Along their journey, George and Cynthia Mitchell made a lifelong commitment to ensure that the wealth they created would enrich their community and their world. Their generous support of cultural, environmental and scientific endeavors is on a scale limited to few.
For instance, Mr. Mitchell is founder of the Houston Advanced Research Center (HARC), a contract and grant research institute headquartered in The Woodlands’ Research Forest. Convinced that if Texas’ great universities would work together they could compete on any level, he personally saw to it that the University of Houston, Texas A&M, Rice University and The University of Texas became founding members. One of HARC’s first deliverables was the design of a shielded magnet to accelerate sub-atomic particles for the Superconducting Super Collider. While the Texas-based, high-energy physics lab was shut down in 1993, the seeds for an equally groundbreaking project – Texas A&M’s George P. and Cynthia W. Mitchell Institute for Fundamental Physics and Astronomy – were sown.
In 2002, the Mitchells committed their first million-dollar gift to help make Texas A&M a world-class leader in fundamental physics and astronomy. Mitchell later committed $33.25 million to secure Texas A&M’s participation in the $700 million Giant Magellan Telescope project. The Mitchells pledged another $35 million in 2005 toward construction of the Mitchell Institute for Fundamental Physics and Astronomy and the George P. Mitchell ’40 Physics Building – the first campus buildings to be financed through a public-private partnership involving substantial donor funds. More recently, the Mitchell Family Foundation made a $20 million legacy gift to enable a significant expansion in Institute activities.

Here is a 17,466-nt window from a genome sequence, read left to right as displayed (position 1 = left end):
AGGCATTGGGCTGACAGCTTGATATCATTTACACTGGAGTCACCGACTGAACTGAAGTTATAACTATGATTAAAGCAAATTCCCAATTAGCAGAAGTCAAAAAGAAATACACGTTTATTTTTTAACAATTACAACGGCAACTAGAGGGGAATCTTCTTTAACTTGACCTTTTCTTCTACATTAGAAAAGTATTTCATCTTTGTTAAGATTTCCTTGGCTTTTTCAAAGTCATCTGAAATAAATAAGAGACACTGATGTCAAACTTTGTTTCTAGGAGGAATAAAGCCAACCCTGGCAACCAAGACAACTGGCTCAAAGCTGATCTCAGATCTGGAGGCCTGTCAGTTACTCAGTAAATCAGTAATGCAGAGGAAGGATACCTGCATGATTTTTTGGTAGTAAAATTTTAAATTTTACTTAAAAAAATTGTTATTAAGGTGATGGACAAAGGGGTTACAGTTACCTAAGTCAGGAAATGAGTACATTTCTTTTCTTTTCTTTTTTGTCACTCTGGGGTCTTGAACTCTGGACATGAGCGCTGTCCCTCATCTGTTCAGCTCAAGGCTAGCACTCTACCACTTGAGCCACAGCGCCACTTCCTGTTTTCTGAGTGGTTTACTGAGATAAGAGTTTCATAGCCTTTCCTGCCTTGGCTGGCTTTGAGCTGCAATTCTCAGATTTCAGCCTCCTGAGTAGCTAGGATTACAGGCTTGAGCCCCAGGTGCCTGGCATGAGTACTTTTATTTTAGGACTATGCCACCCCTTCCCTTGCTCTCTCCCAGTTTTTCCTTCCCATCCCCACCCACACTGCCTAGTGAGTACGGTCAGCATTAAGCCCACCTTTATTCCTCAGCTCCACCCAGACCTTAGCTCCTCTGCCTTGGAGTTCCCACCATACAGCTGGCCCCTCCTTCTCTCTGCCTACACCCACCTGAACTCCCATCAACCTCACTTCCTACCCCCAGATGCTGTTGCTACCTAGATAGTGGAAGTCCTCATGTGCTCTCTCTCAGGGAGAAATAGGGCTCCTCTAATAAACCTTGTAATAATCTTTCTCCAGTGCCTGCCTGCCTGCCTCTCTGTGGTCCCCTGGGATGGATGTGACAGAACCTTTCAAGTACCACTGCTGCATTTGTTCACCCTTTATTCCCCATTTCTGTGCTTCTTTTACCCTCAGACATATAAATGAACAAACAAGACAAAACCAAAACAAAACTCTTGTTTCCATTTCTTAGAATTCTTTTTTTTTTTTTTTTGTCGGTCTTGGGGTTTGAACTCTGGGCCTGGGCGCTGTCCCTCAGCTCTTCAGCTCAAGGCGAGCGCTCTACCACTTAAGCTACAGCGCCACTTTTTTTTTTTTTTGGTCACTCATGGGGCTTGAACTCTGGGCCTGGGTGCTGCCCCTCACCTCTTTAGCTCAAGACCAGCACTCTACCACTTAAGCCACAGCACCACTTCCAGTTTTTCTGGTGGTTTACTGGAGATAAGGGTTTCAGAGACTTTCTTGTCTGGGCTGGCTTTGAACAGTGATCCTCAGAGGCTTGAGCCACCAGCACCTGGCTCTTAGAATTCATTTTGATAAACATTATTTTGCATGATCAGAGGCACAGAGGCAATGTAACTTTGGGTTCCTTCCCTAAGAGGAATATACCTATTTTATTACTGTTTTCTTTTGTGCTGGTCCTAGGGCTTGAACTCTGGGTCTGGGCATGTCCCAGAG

To date, Mr. Mitchell, his late wife Cynthia, and their family foundation, have given more than $95 million to Texas A&M University –making them the most generous modern-day benefactors to the university.
Munnerlyn, considered one of the founding fathers of laser vision correction, received his bachelor of science in physics from Texas A&M and his Ph.D. in optical engineering from the University of Rochester in 1969 after three years of service in the United States Air Force. Munnerlyn, who holds more than 30 U.S. patents in the field of optics, designed and built the first excimer laser system for vision correction and developed the core mathematical formulas that dictate the amount of corneal tissue to be removed by the laser. The company he founded in 1987, VISX Inc., — currently a part of Abbott Laboratories — is the leading manufacturer of laser vision correction systems in the world.
In recognition of his many career accomplishments and contributions to the field of optics, Munnerlyn has been named a member of the Texas A&M College of Science Academy of Distinguished Former Students (2002), a Distinguished Scholar of the University of Rochester’s School of Engineering and Applied Sciences (2002), and a recipient of the University of Rochester’s Distinguished Scholar Award (2008). In addition, he is a Fellow of the Optical Society of America (2008) as well as a recipient of the Edwin Land Medal (2007), Design News magazine’s Engineer of the Year Award (2001) and the Stevens Institute of Technology Honor Award (2001).
Dennis S. Avery, born in Los Angeles in 1940, was married to Sally Tsui Wong-Avery, lawyer and Chinese court interpreter, owner of Chinese social services and language schools. In the 1960s, long before the unification of Germany, Dennis worked for the British Rail Transport Organization in West Berlin. In the 1970s he served as a prosecutor in San Diego and headed the City Attorney Consumer Protection Unit. He was a member of the Colorado, Washington DC and California bars and held graduate degrees in business and law. Dennis served on corporate and charitable boards and was an Honorary Fellow of Trinity Hall in the University of Cambridge. Dennis Avery passed away on July 23, 2012.